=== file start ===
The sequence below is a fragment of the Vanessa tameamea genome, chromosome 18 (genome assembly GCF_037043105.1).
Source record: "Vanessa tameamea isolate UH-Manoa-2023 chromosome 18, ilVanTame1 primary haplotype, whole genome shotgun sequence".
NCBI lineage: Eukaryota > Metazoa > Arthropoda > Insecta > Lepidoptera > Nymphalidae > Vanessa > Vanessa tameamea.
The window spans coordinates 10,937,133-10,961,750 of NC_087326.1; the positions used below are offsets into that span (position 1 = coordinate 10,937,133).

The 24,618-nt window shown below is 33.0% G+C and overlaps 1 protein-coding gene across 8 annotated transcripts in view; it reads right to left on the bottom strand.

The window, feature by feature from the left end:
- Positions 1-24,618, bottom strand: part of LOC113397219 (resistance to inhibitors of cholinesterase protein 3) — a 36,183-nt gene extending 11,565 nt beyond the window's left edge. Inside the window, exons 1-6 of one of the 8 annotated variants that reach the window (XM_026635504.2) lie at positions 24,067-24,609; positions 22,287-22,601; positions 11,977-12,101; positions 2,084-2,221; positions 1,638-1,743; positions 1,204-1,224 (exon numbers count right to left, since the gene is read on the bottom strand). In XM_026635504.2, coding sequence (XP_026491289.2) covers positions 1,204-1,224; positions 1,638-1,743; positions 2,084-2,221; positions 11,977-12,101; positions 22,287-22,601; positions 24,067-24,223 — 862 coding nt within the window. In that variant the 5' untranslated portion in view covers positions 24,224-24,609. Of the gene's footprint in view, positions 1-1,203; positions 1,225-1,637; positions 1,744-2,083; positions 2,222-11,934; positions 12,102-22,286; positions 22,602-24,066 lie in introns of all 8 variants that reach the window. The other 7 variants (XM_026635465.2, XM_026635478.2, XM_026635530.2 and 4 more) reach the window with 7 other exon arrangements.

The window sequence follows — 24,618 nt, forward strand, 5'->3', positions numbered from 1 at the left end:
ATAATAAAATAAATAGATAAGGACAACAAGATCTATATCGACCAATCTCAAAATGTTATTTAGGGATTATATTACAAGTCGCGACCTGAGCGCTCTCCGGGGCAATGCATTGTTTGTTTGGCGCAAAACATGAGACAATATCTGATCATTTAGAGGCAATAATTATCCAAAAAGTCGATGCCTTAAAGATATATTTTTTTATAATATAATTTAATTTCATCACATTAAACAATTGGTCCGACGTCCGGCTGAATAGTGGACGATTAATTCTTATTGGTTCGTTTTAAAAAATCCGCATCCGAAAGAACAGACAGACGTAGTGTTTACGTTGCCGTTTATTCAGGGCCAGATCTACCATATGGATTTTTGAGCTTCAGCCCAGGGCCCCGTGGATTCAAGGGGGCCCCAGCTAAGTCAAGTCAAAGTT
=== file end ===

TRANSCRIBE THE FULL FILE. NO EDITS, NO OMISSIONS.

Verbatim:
The sequence below is a fragment of the Vanessa tameamea genome, chromosome 18 (genome assembly GCF_037043105.1).
Source record: "Vanessa tameamea isolate UH-Manoa-2023 chromosome 18, ilVanTame1 primary haplotype, whole genome shotgun sequence".
NCBI lineage: Eukaryota > Metazoa > Arthropoda > Insecta > Lepidoptera > Nymphalidae > Vanessa > Vanessa tameamea.
The window spans coordinates 10,937,133-10,961,750 of NC_087326.1; the positions used below are offsets into that span (position 1 = coordinate 10,937,133).

The 24,618-nt window shown below is 33.0% G+C and overlaps 1 protein-coding gene across 8 annotated transcripts in view; it reads right to left on the bottom strand.

The window, feature by feature from the left end:
- Positions 1-24,618, bottom strand: part of LOC113397219 (resistance to inhibitors of cholinesterase protein 3) — a 36,183-nt gene extending 11,565 nt beyond the window's left edge. Inside the window, exons 1-6 of one of the 8 annotated variants that reach the window (XM_026635504.2) lie at positions 24,067-24,609; positions 22,287-22,601; positions 11,977-12,101; positions 2,084-2,221; positions 1,638-1,743; positions 1,204-1,224 (exon numbers count right to left, since the gene is read on the bottom strand). In XM_026635504.2, coding sequence (XP_026491289.2) covers positions 1,204-1,224; positions 1,638-1,743; positions 2,084-2,221; positions 11,977-12,101; positions 22,287-22,601; positions 24,067-24,223 — 862 coding nt within the window. In that variant the 5' untranslated portion in view covers positions 24,224-24,609. Of the gene's footprint in view, positions 1-1,203; positions 1,225-1,637; positions 1,744-2,083; positions 2,222-11,934; positions 12,102-22,286; positions 22,602-24,066 lie in introns of all 8 variants that reach the window. The other 7 variants (XM_026635465.2, XM_026635478.2, XM_026635530.2 and 4 more) reach the window with 7 other exon arrangements.

The window sequence follows — 24,618 nt, forward strand, 5'->3', positions numbered from 1 at the left end:
ATAATAAAATAAATAGATAAGGACAACAAGATCTATATCGACCAATCTCAAAATGTTATTTAGGGATTATATTACAAGTCGCGACCTGAGCGCTCTCCGGGGCAATGCATTGTTTGTTTGGCGCAAAACATGAGACAATATCTGATCATTTAGAGGCAATAATTATCCAAAAAGTCGATGCCTTAAAGATATATTTTTTTATAATATAATTTAATTTCATCACATTAAACAATTGGTCCGACGTCCGGCTGAATAGTGGACGATTAATTCTTATTGGTTCGTTTTAAAAAATCCGCATCCGAAAGAACAGACAGACGTAGTGTTTACGTTGCCGTTTATTCAGGGCCAGATCTACCATATGGATTTTTGAGCTTCAGCCCAGGGCCCCGTGGATTCAAGGGGGCCCCAGCTAAGTCAAGTCAAAGTT